Estate Planning Lawyer
When a person passes away, there is a high chance that–whether or not that person prepared a will that outlines how and where they want their assets distributed–those assets will go through probate.
What Is Probate?
Probate is, to put it simply, the state’s process of transferring the assets of the decedent to their living heirs after paying off debts and ensuring that the will is valid. Property that will go through probate is commonly called the probate estate. The executor, who is named in the will of the decedent, is responsible for opening a case in probate court and seeing it through to its conclusion. If the decedent did not leave a will, then the probate court will appoint someone to serve as executor. Then the process of authenticating the will and distributing the deceased’s assets begins. The entire process is meant to carry out the decedent’s last wishes, but it can also be a lengthy and expensive one.
Wondering whether or not your assets or the assets of your loved one will have to go through probate? Here are some common assets that are subject to probate:
- Tenants-In-Common Property
Tenant-in-common assets are property that are titled in the decedent’s name as well as another person’s. That means that each owner has a percentage interest in the property. Real estate that is owned by unmarried owners is often titled this way, but bank accounts, investment accounts, stocks, bonds, and even vehicles may also be titled this way. This is different from a piece of property that is held by joint tenants or a property that has rights of survivorship. When a property has rights of survivorship, the property avoids probate because the title is transferred upon death.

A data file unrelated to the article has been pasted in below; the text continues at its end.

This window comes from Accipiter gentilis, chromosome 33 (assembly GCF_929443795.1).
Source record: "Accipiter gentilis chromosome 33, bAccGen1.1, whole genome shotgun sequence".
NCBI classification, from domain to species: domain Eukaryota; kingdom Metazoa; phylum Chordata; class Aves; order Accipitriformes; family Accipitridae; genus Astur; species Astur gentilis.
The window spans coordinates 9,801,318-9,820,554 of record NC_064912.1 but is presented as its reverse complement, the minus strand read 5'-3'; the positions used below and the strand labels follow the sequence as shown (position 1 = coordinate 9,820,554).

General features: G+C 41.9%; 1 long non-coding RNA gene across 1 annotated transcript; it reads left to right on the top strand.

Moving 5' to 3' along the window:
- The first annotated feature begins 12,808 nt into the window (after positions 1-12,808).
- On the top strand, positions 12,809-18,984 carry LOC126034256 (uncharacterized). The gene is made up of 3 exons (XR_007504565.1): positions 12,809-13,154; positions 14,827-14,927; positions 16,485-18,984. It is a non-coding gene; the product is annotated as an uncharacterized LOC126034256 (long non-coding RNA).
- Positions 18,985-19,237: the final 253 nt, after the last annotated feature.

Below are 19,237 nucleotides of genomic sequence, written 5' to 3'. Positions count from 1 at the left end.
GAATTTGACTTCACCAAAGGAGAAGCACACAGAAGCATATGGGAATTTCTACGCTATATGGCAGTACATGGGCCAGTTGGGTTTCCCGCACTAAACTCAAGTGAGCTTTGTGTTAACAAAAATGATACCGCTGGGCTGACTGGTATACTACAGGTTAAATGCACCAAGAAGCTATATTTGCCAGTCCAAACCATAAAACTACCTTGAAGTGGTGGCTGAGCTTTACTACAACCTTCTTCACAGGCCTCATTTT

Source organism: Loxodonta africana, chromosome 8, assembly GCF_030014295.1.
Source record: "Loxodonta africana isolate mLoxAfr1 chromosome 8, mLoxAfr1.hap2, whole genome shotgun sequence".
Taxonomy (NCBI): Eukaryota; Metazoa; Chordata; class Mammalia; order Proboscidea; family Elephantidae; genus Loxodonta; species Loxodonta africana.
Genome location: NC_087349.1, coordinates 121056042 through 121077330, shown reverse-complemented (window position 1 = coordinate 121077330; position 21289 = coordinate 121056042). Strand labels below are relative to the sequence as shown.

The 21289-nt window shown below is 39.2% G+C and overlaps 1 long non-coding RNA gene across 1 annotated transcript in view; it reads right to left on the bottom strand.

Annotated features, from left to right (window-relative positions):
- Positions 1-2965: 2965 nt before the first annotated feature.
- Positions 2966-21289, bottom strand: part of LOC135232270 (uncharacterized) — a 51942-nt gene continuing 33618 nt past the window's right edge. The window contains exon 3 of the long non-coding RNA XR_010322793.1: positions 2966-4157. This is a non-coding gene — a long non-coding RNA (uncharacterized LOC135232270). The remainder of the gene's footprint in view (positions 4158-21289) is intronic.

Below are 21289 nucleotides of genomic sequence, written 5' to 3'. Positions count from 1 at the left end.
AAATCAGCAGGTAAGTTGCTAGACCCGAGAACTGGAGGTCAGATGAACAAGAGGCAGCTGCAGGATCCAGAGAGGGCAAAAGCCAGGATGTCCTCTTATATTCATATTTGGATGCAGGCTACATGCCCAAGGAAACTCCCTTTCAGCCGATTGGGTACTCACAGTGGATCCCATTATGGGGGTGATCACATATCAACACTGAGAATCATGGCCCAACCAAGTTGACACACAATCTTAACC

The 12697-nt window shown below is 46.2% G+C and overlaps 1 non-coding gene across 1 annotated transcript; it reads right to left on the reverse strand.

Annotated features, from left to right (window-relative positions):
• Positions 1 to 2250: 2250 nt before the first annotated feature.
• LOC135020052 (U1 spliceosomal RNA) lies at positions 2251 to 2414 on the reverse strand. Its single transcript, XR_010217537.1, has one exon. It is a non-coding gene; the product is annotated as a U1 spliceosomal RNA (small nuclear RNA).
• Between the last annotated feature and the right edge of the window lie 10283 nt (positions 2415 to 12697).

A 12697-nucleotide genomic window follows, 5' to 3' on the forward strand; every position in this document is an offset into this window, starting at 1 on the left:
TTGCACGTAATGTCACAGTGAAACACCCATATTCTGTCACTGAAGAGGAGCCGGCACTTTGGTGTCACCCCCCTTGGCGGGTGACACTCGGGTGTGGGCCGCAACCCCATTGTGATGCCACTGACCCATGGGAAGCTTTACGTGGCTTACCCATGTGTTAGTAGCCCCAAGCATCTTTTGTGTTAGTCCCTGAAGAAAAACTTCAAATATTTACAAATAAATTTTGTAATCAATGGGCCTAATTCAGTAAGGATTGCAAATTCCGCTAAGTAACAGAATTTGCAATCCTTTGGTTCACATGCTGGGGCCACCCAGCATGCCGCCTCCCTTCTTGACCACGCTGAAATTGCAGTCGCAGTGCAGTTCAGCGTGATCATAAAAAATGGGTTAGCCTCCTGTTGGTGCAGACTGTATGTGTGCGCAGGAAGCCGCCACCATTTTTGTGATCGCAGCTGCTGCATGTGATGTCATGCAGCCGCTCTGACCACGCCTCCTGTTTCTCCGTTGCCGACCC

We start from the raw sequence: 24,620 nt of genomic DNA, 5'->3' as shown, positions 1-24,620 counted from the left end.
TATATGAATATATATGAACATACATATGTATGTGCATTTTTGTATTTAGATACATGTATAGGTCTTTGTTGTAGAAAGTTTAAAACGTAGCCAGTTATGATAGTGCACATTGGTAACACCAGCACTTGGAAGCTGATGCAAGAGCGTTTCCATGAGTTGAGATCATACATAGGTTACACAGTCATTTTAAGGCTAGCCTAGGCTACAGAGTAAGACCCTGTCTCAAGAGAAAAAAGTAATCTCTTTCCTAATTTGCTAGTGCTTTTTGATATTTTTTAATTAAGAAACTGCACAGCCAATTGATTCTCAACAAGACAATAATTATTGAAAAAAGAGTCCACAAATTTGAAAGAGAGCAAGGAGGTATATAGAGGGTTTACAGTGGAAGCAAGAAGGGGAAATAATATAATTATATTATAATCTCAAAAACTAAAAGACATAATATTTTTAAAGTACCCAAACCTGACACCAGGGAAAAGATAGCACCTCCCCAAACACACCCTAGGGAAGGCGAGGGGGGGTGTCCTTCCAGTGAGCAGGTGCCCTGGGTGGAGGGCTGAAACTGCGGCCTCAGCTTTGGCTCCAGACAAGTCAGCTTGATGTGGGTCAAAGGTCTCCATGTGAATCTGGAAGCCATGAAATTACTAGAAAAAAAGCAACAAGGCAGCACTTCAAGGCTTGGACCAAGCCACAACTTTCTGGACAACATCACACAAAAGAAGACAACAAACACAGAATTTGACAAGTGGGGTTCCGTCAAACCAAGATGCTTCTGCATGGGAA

- Assets Left Outside of a Trust
When trying to avoid probate, one may establish a living trust in which they place their assets. The assets placed in the trust will not go through probate, but any assets that the decedent neglected to put into the trust are fair game.
- Beneficiary Assets with Predeceased Beneficiaries or No Designated Beneficiaries
It is possible to name beneficiaries or designate people to inherit assets payable-on-death for bank accounts, savings accounts, life insurance, IRAs, or 401Ks, but those assets still have a chance to go into probate if those beneficiaries die before the owner. If this occurs, the asset will go back into the original owner’s name and become part of the probate estate. If the decedent fails to name any beneficiaries or if they name their estate as the beneficiary of their assets, those assets will also go through probate.
- Individual Assets
Individual assets are assets that are titled in solely in the deceased’s name. These assets do not have co-owners, are not payable-on-death, and have no beneficiary designations. Common individual assets include: stocks, bonds, vehicles, business interests, bank accounts, artwork, memorabilia, electronics, and real estate.
Probate can be a lengthy and confusing process, which is why a probate lawyer Sacramento, CA offers can be helpful to walk with you every step of the way. Call a law firm today.
Thank you to our friends and contributors at the Yee Law Group for their knowledge about probate.
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